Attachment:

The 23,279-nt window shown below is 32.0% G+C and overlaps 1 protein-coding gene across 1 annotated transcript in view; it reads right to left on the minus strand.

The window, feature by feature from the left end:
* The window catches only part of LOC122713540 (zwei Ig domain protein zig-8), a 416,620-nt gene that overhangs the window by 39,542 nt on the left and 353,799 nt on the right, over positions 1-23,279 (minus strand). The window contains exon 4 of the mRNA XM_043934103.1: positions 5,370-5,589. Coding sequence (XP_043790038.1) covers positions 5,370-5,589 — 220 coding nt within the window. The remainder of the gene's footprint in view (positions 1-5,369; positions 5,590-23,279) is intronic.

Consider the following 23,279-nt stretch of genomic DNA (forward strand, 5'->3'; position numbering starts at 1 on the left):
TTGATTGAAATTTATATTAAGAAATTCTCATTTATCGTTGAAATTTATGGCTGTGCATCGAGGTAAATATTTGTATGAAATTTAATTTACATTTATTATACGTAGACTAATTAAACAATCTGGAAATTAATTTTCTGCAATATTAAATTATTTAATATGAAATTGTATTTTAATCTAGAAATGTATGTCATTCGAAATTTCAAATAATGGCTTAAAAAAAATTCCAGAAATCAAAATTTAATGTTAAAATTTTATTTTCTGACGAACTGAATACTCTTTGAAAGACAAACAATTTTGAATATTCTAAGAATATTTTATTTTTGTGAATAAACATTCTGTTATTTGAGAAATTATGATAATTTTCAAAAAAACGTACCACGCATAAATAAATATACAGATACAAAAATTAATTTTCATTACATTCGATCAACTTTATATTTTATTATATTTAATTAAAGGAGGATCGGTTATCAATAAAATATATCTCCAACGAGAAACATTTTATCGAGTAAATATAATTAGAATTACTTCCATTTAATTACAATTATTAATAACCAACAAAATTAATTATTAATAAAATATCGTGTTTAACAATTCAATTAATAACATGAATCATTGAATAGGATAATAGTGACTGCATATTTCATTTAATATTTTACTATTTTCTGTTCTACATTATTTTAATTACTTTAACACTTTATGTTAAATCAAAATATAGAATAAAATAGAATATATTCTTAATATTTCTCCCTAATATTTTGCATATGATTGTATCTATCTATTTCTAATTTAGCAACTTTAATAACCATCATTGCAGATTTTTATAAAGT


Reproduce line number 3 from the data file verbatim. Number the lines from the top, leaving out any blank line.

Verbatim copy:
* The window catches only part of LOC122713540 (zwei Ig domain protein zig-8), a 416,620-nt gene that overhangs the window by 39,542 nt on the left and 353,799 nt on the right, over positions 1-23,279 (minus strand). The window contains exon 4 of the mRNA XM_043934103.1: positions 5,370-5,589. Coding sequence (XP_043790038.1) covers positions 5,370-5,589 — 220 coding nt within the window. The remainder of the gene's footprint in view (positions 1-5,369; positions 5,590-23,279) is intronic.